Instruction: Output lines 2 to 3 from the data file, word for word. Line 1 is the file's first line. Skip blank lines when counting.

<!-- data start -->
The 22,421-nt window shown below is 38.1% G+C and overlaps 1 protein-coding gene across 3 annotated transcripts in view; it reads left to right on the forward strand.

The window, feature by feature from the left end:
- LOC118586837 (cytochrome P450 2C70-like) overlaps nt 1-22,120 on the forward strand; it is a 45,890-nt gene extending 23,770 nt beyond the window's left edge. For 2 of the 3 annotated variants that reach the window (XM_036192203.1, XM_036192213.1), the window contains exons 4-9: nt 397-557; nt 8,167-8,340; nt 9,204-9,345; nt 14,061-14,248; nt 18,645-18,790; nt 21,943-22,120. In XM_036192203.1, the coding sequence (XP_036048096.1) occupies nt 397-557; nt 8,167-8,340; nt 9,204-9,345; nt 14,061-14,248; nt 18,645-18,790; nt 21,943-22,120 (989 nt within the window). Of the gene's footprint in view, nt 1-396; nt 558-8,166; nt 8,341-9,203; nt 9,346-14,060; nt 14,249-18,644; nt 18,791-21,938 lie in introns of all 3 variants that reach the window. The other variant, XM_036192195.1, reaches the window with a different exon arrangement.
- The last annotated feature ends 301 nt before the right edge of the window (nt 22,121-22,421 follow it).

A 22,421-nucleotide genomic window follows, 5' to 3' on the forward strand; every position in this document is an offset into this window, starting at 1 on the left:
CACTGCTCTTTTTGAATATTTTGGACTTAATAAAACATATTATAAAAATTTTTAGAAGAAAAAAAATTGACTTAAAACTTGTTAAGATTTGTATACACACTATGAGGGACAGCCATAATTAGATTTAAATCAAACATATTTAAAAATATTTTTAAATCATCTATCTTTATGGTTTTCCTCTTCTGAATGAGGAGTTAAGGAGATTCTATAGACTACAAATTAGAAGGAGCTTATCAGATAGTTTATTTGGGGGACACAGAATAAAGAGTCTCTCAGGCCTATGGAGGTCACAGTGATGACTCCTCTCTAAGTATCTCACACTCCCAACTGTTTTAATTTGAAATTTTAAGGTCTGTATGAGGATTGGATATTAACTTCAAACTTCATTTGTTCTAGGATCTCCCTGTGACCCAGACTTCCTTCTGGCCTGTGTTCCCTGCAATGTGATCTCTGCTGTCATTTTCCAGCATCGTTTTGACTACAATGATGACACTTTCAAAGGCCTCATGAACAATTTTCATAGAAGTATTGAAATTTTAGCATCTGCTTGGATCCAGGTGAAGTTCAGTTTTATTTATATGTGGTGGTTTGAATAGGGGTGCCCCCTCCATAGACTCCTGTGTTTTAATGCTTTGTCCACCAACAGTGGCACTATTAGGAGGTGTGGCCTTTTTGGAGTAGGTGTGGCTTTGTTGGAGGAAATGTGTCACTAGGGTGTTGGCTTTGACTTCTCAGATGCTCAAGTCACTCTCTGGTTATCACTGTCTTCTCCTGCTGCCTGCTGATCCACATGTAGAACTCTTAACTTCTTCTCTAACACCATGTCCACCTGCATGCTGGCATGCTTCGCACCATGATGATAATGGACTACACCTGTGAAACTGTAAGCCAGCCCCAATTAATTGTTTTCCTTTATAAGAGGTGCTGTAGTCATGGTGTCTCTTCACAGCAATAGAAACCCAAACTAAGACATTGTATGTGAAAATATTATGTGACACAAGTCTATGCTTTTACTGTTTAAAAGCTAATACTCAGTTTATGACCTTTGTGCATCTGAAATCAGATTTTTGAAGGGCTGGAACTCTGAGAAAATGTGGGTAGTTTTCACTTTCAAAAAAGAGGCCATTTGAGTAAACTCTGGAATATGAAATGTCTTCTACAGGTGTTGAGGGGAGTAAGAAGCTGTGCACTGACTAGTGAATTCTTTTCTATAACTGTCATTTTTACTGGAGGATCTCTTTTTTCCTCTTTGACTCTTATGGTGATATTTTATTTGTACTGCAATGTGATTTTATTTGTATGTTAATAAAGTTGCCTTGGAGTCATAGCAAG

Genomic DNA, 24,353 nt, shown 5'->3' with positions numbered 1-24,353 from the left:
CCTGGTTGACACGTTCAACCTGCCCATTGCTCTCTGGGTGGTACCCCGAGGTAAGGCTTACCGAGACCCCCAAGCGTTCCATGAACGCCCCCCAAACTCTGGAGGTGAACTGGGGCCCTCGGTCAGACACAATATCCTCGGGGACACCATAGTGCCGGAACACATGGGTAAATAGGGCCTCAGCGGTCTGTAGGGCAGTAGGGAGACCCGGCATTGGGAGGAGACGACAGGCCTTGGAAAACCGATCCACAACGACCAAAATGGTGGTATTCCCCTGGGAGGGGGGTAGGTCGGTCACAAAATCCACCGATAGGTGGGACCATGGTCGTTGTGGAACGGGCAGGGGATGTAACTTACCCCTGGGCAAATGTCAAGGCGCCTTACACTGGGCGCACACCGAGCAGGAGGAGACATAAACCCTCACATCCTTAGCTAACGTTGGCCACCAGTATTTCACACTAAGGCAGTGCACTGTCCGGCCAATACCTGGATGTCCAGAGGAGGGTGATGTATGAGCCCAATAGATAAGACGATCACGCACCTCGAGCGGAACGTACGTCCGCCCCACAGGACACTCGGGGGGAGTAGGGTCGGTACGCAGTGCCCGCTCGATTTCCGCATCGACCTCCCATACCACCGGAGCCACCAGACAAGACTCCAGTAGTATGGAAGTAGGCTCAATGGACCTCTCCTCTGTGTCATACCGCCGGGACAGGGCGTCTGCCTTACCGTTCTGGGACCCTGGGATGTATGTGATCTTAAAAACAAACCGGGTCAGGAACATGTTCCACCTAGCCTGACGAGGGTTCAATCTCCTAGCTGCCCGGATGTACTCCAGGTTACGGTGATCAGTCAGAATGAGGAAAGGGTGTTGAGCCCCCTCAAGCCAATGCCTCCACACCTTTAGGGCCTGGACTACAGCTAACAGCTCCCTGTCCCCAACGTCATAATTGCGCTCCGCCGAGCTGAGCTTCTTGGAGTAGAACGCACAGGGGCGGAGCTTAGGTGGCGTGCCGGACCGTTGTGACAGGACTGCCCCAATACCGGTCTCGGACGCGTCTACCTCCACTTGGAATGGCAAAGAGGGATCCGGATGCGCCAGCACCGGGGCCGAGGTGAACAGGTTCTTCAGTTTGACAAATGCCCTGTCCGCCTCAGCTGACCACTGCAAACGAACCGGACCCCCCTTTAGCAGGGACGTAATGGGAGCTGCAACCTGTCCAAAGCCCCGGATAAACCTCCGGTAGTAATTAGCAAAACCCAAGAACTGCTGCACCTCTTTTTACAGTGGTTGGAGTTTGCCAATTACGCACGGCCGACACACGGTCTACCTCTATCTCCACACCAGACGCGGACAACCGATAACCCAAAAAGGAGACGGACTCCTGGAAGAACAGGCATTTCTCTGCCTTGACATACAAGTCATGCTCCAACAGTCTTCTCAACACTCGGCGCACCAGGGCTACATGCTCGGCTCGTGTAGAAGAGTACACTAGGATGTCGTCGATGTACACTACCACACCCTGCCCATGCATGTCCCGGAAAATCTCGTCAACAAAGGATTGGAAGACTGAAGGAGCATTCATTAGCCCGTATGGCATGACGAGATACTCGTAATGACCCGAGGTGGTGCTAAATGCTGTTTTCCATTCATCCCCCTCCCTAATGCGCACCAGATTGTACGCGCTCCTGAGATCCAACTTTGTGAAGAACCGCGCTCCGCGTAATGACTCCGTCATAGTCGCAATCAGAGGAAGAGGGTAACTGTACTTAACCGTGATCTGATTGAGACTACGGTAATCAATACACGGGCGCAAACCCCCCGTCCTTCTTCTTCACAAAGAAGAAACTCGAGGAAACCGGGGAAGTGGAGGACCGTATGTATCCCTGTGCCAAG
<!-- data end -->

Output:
The window, feature by feature from the left end:
- LOC118586837 (cytochrome P450 2C70-like) overlaps nt 1-22,120 on the forward strand; it is a 45,890-nt gene extending 23,770 nt beyond the window's left edge. For 2 of the 3 annotated variants that reach the window (XM_036192203.1, XM_036192213.1), the window contains exons 4-9: nt 397-557; nt 8,167-8,340; nt 9,204-9,345; nt 14,061-14,248; nt 18,645-18,790; nt 21,943-22,120. In XM_036192203.1, the coding sequence (XP_036048096.1) occupies nt 397-557; nt 8,167-8,340; nt 9,204-9,345; nt 14,061-14,248; nt 18,645-18,790; nt 21,943-22,120 (989 nt within the window). Of the gene's footprint in view, nt 1-396; nt 558-8,166; nt 8,341-9,203; nt 9,346-14,060; nt 14,249-18,644; nt 18,791-21,938 lie in introns of all 3 variants that reach the window. The other variant, XM_036192195.1, reaches the window with a different exon arrangement.